The country’s dam levels continue to decline as the drought continues. Recent rains have not had any noticeable effect on dam levels, which have continued to drop.
The National Department of Water and Sanitation has issued a strong warning, especially to the Northern Cape community, to conserve water and use it sparingly. Water storage in the Northern Cape, for example, currently stands at 54.4%, compared to last year at the same time when the average dam levels were at 75.6%. This is a clear indication that the drought is still upon us.
The Orange River is at 52.8% compared to last year’s 57.4% while the Vaal River is at 50.5% compared to last year’s 70.7%.
The Department of Water and Sanitation issued a report outlining the national dam levels
· Spitskop reservoir on the Harts River is at 20%, compared to 60.5% at the same time last year.
· Vaal-Harts storage weir is at 66.8%, compared to 76.7% last year.
· Douglas storage weir is at 86.6 compared to last year’s 94.7%.
· Boegoeberg in the Orange River is at 99.2 compared to last year’s 107.5%.
· Karee, which was recently as low as 2.2%, is now at 5.8%.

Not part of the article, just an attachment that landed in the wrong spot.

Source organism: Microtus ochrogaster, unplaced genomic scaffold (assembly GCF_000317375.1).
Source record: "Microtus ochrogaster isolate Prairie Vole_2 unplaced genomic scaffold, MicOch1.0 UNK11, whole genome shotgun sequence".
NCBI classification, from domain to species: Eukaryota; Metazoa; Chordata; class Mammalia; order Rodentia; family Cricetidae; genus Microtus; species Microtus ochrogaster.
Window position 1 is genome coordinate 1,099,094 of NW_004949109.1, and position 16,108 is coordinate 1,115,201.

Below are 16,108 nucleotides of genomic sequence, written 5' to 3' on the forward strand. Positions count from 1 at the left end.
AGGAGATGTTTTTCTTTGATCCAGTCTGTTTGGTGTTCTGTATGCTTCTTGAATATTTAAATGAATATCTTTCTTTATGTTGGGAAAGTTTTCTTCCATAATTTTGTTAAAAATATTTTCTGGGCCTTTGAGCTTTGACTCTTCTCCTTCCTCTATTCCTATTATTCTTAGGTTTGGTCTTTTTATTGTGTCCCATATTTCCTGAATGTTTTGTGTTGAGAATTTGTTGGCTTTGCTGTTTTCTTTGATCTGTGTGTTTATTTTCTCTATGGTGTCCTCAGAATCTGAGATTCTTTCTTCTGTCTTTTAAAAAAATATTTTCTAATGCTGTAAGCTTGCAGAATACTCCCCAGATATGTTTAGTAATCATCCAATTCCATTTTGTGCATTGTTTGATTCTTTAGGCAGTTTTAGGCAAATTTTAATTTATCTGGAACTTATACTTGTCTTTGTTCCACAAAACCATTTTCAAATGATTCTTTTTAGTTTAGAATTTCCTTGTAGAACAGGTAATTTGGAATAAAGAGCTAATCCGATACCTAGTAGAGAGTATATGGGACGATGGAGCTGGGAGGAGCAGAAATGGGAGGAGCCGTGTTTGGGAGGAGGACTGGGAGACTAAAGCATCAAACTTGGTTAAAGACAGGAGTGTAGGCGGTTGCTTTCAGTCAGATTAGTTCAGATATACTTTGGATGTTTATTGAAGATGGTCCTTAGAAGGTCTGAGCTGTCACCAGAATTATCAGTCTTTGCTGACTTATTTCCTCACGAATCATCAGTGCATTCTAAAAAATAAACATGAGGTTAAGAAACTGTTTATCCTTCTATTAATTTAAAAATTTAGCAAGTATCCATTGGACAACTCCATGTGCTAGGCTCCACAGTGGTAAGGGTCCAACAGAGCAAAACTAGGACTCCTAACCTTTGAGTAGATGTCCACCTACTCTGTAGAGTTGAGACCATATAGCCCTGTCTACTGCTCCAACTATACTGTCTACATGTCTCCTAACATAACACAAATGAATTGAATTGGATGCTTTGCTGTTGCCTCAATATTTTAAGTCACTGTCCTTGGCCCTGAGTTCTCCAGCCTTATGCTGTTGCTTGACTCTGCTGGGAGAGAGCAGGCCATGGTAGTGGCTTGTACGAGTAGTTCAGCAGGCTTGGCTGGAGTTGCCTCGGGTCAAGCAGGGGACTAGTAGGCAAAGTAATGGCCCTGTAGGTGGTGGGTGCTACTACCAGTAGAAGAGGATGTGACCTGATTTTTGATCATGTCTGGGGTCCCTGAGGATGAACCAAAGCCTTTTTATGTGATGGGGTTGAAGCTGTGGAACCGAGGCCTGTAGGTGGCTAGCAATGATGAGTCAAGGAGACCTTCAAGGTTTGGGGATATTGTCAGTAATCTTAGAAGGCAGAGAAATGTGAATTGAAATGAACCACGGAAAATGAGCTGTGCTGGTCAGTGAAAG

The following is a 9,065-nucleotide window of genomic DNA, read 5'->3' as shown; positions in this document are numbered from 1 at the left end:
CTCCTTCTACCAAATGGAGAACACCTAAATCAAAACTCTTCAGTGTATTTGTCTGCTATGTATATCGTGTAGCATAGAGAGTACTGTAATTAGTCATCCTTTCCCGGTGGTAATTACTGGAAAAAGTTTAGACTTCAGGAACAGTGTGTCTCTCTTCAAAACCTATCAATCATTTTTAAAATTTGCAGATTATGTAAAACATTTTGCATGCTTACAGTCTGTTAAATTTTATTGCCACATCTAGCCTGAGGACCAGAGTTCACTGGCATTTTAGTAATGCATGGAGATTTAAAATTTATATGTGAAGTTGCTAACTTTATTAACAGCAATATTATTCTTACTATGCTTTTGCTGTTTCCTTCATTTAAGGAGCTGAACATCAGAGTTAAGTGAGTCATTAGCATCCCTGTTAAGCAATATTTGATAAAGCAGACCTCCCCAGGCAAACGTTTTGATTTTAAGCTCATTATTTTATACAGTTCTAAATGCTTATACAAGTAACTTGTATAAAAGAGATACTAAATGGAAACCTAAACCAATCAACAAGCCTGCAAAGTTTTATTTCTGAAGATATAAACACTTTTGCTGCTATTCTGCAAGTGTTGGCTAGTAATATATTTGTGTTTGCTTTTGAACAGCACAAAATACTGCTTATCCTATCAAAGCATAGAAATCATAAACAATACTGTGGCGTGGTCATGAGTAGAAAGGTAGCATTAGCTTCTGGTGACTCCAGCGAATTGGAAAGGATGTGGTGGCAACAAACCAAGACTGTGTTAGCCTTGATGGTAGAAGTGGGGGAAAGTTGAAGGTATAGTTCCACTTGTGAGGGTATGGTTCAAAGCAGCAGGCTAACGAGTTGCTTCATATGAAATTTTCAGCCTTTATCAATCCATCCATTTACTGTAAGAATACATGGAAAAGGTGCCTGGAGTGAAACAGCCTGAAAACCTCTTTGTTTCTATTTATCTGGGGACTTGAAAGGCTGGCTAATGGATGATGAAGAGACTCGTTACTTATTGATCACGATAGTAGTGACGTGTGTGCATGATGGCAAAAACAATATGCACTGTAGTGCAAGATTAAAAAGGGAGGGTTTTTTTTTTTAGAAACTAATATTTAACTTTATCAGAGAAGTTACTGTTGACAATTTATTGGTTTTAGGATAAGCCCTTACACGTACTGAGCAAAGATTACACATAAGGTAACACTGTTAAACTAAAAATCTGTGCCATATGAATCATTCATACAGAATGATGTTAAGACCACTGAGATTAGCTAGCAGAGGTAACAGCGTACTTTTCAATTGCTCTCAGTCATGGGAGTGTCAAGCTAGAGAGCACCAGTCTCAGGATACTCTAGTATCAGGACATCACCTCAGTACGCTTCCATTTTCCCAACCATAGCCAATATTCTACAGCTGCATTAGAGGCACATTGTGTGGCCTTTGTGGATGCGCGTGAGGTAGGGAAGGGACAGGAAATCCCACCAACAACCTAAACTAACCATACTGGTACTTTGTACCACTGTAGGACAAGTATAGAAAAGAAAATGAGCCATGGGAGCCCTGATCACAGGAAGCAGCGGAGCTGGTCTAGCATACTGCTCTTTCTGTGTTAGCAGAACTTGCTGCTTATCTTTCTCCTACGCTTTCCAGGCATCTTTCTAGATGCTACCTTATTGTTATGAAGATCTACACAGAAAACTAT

Speaking about the ongoing drought, Water Research Commission (WRC) CEO, Mr Dhesigen Naidoo said, “We need to understand that the rainfall predictions have pointed out that the drought will be with us for a very long time. Even if it rains now it will take up to 3 years for the dams to fill up to high levels that we are used to”.
The WRC is in the process of preparing a suite of reference material based on WRC drought-related research to assist municipal officials as they deal with the ongoing water scarcity.
The whole country is therefore urged to continue to save water until the envisaged summer rains bring some relief. Residents are also advised to adhere to the water restrictions implemented by their municipalities to avoid running out of water.
Visit the WRC portal www.droughtsa.org for more information on the current drought.